A Method to detect triplet exciton transfer from singlet fission into silicon solar cells: comparing different surface treatments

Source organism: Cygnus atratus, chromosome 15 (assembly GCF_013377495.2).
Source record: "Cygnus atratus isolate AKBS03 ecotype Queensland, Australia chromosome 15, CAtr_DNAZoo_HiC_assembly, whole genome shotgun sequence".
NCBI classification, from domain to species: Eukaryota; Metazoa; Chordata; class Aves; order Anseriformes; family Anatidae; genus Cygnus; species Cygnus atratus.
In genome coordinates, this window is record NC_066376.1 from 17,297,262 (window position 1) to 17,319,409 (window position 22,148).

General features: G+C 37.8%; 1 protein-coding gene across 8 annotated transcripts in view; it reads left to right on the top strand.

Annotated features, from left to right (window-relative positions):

Singlet fission is one of the most promising routes to overcome the single-junction efficiency limit for solar cells. Singlet fission-enhanced silicon solar cells are the most desirable implementation, but transfer of triplet excitons, the product of singlet fission, into silicon solar cells has proved to be very challenging. Here, we report on an all optical measurement technique for the detection of triplet exciton quenching at semiconductor interfaces, a necessary requirement for triplet exciton or charge transfer. The method relies on the growth of individual, single-crystal islands of the singlet fission material on the silicon surface. The islands have different heights, and we correlate these heights to the quenching efficiency of triplet excitons. The quenching efficiency is measured by spatially resolved delayed fluorescence and compared to a diffusion–quenching model. Using silicon capped with a blocking thermal oxide and aromatic monolayers, we demonstrate that this technique can quickly screen different silicon surface treatments for triplet exciton quenching.